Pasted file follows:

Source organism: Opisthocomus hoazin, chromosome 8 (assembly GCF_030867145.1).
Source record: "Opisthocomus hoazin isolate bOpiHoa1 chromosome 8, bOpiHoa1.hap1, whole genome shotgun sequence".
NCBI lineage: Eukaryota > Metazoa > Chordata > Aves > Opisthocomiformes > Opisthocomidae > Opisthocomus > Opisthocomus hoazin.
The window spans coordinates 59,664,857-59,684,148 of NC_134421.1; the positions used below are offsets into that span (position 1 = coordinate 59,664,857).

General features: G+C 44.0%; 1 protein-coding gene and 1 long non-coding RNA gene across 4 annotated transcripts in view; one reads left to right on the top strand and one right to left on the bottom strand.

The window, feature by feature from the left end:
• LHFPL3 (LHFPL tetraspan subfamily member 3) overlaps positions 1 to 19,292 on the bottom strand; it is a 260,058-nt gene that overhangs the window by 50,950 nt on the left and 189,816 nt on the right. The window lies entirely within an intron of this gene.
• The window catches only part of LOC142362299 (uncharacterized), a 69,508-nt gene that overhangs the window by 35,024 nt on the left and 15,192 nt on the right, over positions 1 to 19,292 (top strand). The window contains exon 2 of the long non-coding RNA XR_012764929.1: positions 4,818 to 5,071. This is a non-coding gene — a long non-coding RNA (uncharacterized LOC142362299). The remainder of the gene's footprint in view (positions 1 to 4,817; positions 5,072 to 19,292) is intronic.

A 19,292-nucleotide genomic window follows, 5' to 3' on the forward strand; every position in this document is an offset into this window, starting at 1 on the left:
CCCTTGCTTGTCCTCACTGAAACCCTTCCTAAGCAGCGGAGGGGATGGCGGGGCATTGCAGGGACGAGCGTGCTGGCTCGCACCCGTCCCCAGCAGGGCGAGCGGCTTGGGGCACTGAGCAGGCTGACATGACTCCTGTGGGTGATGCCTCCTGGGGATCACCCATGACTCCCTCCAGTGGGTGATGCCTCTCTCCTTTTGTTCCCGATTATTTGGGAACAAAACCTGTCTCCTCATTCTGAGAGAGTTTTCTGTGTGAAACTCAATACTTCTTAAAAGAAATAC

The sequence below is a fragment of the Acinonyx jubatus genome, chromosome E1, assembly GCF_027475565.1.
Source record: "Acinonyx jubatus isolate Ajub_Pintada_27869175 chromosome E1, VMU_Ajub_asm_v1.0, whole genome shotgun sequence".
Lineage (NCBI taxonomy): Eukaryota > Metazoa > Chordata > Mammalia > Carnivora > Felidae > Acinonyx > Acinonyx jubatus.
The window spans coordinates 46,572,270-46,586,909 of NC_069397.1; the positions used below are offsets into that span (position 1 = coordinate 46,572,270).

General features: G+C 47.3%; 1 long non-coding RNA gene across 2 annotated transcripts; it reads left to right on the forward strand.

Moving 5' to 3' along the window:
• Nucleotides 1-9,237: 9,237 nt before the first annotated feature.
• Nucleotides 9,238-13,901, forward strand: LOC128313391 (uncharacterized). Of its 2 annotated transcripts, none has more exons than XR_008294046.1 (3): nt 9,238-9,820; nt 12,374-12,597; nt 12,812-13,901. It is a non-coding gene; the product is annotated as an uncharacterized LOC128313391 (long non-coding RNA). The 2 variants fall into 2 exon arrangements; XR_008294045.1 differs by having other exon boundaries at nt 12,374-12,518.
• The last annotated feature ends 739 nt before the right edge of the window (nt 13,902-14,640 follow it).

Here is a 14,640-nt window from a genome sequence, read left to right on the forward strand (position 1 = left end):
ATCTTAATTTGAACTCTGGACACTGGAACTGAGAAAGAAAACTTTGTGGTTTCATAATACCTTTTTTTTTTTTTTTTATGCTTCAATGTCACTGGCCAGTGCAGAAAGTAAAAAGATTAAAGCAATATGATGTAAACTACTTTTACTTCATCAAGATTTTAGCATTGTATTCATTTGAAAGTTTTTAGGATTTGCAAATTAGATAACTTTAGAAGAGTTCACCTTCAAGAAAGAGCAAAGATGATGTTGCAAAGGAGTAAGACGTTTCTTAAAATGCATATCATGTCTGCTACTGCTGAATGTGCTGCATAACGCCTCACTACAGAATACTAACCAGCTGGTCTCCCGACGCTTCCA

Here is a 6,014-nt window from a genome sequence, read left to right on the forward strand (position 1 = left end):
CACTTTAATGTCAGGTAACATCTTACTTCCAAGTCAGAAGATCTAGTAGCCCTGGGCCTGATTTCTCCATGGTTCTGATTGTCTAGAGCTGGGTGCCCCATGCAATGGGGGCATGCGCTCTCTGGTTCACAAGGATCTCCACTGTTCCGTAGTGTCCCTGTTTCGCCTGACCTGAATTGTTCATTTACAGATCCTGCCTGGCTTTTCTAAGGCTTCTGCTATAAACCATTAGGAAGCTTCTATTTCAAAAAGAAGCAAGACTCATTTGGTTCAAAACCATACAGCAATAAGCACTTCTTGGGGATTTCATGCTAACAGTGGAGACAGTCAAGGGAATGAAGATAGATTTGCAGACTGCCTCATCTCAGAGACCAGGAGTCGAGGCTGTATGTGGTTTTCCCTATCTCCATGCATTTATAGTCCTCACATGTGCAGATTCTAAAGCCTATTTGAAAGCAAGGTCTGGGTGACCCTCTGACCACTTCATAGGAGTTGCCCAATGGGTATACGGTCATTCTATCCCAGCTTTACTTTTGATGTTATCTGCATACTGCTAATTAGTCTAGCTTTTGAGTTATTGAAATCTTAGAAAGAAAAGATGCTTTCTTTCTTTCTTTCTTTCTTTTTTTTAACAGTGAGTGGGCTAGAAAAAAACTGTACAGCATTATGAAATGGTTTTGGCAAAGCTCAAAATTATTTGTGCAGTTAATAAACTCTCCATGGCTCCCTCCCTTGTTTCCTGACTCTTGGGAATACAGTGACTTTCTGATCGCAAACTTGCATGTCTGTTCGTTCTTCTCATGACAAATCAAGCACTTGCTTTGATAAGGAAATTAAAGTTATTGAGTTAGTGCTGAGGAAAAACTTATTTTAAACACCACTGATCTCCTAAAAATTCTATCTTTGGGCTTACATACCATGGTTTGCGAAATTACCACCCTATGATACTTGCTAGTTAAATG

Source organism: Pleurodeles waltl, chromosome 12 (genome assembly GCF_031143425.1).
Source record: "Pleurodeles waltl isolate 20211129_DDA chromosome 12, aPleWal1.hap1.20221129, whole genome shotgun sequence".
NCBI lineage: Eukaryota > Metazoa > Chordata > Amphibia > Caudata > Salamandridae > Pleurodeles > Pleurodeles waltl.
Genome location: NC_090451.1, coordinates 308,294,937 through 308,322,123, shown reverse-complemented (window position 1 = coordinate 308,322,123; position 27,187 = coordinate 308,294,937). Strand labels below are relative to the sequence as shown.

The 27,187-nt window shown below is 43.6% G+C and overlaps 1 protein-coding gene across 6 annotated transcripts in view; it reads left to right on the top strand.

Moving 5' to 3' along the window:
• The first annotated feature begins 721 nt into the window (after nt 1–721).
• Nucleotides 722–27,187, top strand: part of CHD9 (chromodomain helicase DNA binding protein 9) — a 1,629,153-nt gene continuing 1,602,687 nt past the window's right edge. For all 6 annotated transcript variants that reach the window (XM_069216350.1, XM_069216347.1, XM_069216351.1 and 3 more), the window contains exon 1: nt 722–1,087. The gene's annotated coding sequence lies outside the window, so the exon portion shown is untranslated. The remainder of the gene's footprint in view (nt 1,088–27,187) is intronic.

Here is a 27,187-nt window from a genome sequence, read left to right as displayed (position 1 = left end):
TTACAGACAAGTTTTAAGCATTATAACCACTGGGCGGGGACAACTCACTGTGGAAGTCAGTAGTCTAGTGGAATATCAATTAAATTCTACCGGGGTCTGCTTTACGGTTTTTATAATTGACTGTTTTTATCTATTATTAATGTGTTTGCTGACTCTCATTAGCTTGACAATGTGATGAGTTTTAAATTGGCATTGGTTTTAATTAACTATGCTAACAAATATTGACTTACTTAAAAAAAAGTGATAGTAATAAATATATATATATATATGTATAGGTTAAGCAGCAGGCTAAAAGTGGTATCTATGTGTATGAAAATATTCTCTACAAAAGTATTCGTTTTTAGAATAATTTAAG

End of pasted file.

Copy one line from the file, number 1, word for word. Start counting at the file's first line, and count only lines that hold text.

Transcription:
Source organism: Opisthocomus hoazin, chromosome 8 (assembly GCF_030867145.1).